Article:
Washington - The government of Puerto Rico received yesterday the $2.2 billion that Congress approved to finance spending related to the public health emergency caused by the coronavirus pandemic.
Under the CARES Act, the Puerto Rican government must use that allocation for expenses related to the response to the virus that, amid serious confusion about the reliability of the data had caused 67 deaths on the island until yesterday.
"We will have the liquidity to mitigate the fiscal impact and promote different programs for Puerto Ricans," said Governor Wanda Vázquez Garced, as she announced the disbursement of the funds, which would offset the loss of nearly $1.6 billion in revenue.
However, Vázquez Garced said they still have to wait for the U.S. Treasury guidelines and specifications on the use of that $2.2 billion package.
The money is expected to help the government finance immediate expenses related to the crisis, such as the purchase of personal protective equipment (PPE), ventilators, and virus detection tests. These funds could also serve as a relief to municipalities through the central government.
"The money can be used for any initiative to address the crisis," said Washington Resident Commissioner Jenniffer González.
Former Chamber of Commerce President and CPA Kenneth Rivera said the Treasury Department's plan should include new economic development initiatives and additional direct payments to citizens.
Rivera said he hopes they would also be able to assist with the infrastructure of the Labor Department, which has been unable to immediately distribute the $600 weekly unemployment payments authorized by the CARES Act.
The $2.2 billion to help with the government's finances - an initiative that stemmed from the House Democratic bill - represents the largest single item the island has received through the CARES Act fund.
However, four weeks after the bill was signed into law, the Puerto Rican government is still waiting for the federal Treasury to authorize the local Treasury Department's plan to distribute the federal check promoted by the Donald Trump administration, which would allow most of those with a Social Security number to receive an average payment of $1,200.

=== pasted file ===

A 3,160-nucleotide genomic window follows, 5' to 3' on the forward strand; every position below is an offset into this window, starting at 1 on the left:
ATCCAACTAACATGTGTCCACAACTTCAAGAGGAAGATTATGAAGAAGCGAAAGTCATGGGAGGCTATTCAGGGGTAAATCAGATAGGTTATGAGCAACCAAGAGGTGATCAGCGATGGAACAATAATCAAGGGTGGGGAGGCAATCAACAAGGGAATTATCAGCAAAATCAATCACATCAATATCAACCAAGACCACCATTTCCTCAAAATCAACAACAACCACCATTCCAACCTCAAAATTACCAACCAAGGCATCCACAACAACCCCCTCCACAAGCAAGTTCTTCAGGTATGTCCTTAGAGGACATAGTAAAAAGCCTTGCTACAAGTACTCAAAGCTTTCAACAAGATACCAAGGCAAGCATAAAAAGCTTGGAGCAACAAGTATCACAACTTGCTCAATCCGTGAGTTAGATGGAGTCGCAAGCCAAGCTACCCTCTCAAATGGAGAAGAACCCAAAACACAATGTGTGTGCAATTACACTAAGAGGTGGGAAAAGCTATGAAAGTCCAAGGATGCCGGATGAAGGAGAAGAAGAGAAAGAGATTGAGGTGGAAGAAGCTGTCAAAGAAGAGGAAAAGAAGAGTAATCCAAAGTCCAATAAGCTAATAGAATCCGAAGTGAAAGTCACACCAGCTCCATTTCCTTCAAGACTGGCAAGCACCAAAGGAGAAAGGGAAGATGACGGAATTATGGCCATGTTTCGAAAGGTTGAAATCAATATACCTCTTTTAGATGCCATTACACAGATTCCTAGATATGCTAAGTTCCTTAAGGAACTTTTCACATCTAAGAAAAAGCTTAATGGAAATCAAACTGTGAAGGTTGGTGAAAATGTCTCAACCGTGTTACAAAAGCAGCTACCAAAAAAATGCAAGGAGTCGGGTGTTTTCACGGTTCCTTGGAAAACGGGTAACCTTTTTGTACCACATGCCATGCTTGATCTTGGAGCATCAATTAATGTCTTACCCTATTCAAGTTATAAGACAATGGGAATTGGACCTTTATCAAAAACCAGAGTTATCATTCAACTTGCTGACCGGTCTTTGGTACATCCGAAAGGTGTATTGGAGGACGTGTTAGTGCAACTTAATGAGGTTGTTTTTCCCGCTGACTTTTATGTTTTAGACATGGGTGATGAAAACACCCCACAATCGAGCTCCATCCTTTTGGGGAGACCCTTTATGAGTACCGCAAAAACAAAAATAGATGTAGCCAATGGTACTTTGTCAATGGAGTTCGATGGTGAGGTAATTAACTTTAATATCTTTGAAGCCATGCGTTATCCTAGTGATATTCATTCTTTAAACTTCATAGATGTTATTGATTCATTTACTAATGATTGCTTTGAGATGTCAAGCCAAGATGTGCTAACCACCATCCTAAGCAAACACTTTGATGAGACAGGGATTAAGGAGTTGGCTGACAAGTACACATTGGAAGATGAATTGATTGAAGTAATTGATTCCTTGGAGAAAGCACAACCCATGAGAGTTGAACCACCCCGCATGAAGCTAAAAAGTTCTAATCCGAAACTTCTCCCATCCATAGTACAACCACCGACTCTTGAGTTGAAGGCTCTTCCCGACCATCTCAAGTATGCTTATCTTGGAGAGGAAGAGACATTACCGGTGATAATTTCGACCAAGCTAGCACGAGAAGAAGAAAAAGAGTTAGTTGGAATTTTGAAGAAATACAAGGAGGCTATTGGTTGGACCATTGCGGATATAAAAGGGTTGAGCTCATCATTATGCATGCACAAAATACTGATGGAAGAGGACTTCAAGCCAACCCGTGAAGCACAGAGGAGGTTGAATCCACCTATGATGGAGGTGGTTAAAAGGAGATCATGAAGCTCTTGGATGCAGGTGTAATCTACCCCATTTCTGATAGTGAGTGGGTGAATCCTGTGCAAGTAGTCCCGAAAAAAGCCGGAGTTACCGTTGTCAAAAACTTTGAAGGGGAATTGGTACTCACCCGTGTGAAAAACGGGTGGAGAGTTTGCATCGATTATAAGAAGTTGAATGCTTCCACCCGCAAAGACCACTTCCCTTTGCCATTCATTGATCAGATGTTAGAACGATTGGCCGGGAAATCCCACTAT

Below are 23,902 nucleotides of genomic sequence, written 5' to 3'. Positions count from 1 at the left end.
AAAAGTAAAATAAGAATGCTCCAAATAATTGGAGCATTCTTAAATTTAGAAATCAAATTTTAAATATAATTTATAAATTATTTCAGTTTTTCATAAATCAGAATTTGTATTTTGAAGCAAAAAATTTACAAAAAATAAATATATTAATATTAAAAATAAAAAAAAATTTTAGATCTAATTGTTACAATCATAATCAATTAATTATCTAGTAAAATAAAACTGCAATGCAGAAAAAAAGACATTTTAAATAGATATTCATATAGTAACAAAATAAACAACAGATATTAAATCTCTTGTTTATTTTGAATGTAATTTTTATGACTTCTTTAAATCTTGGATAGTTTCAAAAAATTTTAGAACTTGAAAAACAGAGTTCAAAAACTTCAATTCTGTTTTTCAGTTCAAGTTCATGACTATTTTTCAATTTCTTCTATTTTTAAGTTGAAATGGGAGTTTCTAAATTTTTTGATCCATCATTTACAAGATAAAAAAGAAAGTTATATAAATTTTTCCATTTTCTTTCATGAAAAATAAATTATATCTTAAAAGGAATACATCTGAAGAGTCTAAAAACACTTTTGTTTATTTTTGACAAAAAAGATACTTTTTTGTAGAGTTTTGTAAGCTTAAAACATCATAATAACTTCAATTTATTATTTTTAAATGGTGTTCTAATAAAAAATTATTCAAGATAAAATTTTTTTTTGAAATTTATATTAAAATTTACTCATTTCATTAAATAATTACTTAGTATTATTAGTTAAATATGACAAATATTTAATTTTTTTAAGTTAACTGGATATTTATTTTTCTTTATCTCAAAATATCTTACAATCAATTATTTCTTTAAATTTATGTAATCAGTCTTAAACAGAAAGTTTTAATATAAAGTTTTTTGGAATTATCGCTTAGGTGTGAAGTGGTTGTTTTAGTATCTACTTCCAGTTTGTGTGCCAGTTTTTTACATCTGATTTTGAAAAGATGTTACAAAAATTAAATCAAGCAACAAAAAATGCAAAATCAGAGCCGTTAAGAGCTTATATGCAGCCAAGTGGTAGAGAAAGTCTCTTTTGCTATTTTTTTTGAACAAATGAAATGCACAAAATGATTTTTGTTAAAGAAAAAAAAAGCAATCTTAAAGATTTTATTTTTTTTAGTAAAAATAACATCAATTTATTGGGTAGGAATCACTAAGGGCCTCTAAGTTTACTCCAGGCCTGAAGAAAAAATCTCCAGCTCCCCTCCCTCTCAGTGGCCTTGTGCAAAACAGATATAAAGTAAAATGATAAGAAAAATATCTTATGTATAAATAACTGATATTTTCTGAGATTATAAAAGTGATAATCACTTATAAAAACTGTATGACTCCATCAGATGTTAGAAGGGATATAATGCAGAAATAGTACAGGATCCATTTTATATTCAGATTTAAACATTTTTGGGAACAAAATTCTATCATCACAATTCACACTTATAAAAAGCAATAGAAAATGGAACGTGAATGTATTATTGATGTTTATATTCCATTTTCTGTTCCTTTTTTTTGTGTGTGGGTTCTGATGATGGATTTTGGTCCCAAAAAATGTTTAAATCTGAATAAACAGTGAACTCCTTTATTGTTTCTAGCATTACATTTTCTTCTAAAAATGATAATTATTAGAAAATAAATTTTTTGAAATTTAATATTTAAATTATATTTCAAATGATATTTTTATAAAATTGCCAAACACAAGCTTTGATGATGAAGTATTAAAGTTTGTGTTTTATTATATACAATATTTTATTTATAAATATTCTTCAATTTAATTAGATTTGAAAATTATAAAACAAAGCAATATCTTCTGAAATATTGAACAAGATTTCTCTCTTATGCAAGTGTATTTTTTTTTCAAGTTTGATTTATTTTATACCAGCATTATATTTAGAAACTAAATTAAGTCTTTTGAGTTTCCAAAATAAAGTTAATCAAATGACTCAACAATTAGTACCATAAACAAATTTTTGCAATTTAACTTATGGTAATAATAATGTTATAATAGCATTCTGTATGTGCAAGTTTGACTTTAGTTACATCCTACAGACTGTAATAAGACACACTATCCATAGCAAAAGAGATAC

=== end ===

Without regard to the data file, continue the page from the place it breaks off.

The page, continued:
Without the federal Treasury's approval, Puerto Rico Treasury Secretary Francisco Parés said that this weekend they will only notify taxpayers that they will receive the check "in a few weeks."
The CARES act, among other things, may also grant Puerto Rico $615.7 million for the education system to deal with the coronavirus emergency, according to the Center on Budget and Policy Priorities (CBPP).
From that $615.7 package, $328.3 million would go to the elementary and high school system, which is mainly in the hands of the island's Education Department; $236 million for universities and colleges, and $51.2 million for an emergency fund controlled by the executive branch.
The Oversight Board - overseeing the island's public finances - has estimated the CARES Act would represent a $10 billion economic injection for Puerto Rico. Economist Gustavo Vélez believes that until this week, businesses on the island have lost some $8 billion in revenue since Governor Vázquez Garced ordered the shutdown of non-essential services and imposed a curfew.
Direct assistance programs through the CARES Act that have worked so far -to some extent on the island- although the first batch failed to benefit many applicants - are the small business loans, which total about $757 million, and have benefited 2,856 entrepreneurs.
As part of her economic stimulus plan, the governor implemented a $500 payment to self-employed individuals and $1,500 for small and medium businesses "that have ceased operations amid this crisis."
She has also implemented a $4,000 bonus for nurses in the public and private health systems, as well as $2,500 for health technicians.
Last week - although there is still no legislation or approval from the Board - Vázquez Garced also announced that she wants to authorize $500 for private sector workers and pensioners.